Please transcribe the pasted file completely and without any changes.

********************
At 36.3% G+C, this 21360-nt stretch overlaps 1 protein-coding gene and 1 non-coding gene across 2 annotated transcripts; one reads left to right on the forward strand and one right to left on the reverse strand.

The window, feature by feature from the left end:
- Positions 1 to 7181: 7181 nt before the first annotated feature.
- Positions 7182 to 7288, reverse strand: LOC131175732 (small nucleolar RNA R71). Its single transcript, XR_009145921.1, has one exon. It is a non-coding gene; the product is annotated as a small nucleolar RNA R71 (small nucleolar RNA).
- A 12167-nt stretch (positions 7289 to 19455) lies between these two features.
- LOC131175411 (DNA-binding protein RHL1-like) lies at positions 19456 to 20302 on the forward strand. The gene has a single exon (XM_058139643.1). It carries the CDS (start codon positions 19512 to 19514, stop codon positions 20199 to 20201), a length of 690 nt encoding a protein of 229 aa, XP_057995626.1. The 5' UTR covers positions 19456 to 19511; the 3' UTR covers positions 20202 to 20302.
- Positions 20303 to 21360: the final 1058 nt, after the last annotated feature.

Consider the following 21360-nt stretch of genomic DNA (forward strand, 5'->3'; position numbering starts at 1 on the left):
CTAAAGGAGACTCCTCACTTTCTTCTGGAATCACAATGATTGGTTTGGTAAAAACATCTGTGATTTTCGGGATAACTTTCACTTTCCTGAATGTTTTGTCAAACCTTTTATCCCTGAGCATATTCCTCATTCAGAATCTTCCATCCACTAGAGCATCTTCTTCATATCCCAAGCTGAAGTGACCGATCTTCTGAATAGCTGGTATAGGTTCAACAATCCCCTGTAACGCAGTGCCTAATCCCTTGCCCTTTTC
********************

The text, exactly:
At 36.3% G+C, this 21360-nt stretch overlaps 1 protein-coding gene and 1 non-coding gene across 2 annotated transcripts; one reads left to right on the forward strand and one right to left on the reverse strand.

The window, feature by feature from the left end:
- Positions 1 to 7181: 7181 nt before the first annotated feature.
- Positions 7182 to 7288, reverse strand: LOC131175732 (small nucleolar RNA R71). Its single transcript, XR_009145921.1, has one exon. It is a non-coding gene; the product is annotated as a small nucleolar RNA R71 (small nucleolar RNA).
- A 12167-nt stretch (positions 7289 to 19455) lies between these two features.
- LOC131175411 (DNA-binding protein RHL1-like) lies at positions 19456 to 20302 on the forward strand. The gene has a single exon (XM_058139643.1). It carries the CDS (start codon positions 19512 to 19514, stop codon positions 20199 to 20201), a length of 690 nt encoding a protein of 229 aa, XP_057995626.1. The 5' UTR covers positions 19456 to 19511; the 3' UTR covers positions 20202 to 20302.
- Positions 20303 to 21360: the final 1058 nt, after the last annotated feature.

Consider the following 21360-nt stretch of genomic DNA (forward strand, 5'->3'; position numbering starts at 1 on the left):
CTAAAGGAGACTCCTCACTTTCTTCTGGAATCACAATGATTGGTTTGGTAAAAACATCTGTGATTTTCGGGATAACTTTCACTTTCCTGAATGTTTTGTCAAACCTTTTATCCCTGAGCATATTCCTCATTCAGAATCTTCCATCCACTAGAGCATCTTCTTCATATCCCAAGCTGAAGTGACCGATCTTCTGAATAGCTGGTATAGGTTCAACAATCCCCTGTAACGCAGTGCCTAATCCCTTGCCCTTTTC